I think this is extremely interesting. Linksys has a new home wireless router model, the WRT54GL which is clearly labeled as having a Linux base. At the same time the WRT54G brand is accumulating a large number of models and versions running a closes source OS (VxWorks).
It has been something of a mystery to me why none of the wireless router hardware vendors has tried this. One the one hand there are a lot of vendors and the barrier to becoming a vendor looks pretty low. On the other hand it’s clear there is a vibrant community of developers building hacks that complement routers that are open. Finally the cost of software on these things must be a significant part of the cost to enter the market.
One story I’ve been told, more than once, is the manufactures – who are mostly (all?) in Asia – think that the software is what differentiates them. So the idea of open software is strikes them as bizarre.
Another story I’ve been told is that the cost of goods is so tightly managed that if you suggest adding a bit more memory everybody thinks your a idiot. I find this arguement to be lame; the cost of goods is a very small part of the cost at the point of sale.
To me, these arguments totally miss the point. There is a high probability that an open standard hardware platform on devices of this form factor can aggregate a huge universe of complements. The stuff already available around these devices is very impresive. Phone PBXs for heaven sakes!
What’s really fascinating about the Linksys move is you can see right thru to their product manager meetings. Obviously they argued and argued about how open their devices should be.
Open: Are you crazy. Give it away? Madness.
Open: We should close the loophole, asap!
We build ’em. We get it right. We make it dependible. We rule the channel. We add features users want. We will be rich!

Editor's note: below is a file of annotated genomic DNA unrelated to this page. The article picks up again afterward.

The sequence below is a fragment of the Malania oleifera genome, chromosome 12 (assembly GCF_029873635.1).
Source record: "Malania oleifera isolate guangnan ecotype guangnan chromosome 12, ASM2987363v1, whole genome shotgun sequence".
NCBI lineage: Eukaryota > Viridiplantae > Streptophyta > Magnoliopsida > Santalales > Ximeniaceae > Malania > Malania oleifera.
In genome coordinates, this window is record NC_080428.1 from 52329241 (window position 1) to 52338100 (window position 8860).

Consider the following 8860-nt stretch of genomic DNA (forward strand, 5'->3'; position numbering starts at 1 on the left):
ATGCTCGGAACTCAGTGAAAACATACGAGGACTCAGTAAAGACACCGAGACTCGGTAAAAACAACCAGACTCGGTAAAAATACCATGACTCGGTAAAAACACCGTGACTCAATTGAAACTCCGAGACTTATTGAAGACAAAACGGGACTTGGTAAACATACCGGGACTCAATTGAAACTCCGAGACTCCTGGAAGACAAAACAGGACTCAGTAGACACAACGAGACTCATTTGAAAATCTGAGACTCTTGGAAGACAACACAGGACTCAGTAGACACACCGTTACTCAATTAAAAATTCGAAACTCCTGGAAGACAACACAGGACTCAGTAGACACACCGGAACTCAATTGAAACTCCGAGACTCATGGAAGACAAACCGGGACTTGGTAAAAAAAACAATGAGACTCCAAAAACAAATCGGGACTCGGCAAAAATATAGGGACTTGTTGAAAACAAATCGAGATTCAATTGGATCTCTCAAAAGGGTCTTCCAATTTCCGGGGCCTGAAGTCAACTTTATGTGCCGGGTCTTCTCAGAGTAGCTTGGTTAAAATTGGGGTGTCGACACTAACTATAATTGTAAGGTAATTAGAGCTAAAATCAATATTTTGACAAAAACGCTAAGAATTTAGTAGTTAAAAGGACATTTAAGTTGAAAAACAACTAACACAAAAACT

Open: We must open the platform. Differentiate with complements. We will sit at the center of a new platform, this could be bigger than Microsoft! We will be rich!
Open: Look! Dudes. It’s already open. It’s already producing these marvelous complements. This goose is laying golden eggs!
Closed: Great! We don’t need to be more open. We can get the benifit without the bother and the risk of being open.
The open side then says: Yeah! If we don’t do it somebody else will. It’s easy, it’s obvious.
The closed side responds: Sure, but we rule the distribution channels to it won’t do them any good.
Open: Internet distribution.
Closed: Yeah right; someday maybe – but not yet.
… that debate goes on an on …
Finally they do what rich firms do when they can’t agree. They decide to do both. So now we have two platforms. One closed and one open.
It allows them to do discriminatory pricing. For example the L version could be shipped only via internet channels, with lousy software, at a lower price point. Or the L version could be shipped at a higher price point. Depends on what they want to achieve.
It’s not a risk-less move. It’s very likely to trigger other vendors, particularly small ones, into shipping a more open box. But if they do it gives Linksys a way to respond; they just lower the price of the L version to deny them way into the market.
So the L version acts a signal to competitors.
If the closed guys won the debate then I’d expect them to charge more for this version; and then use it as a way signal other vendors to stay out of the open platform space.
Very complex. Very interesting.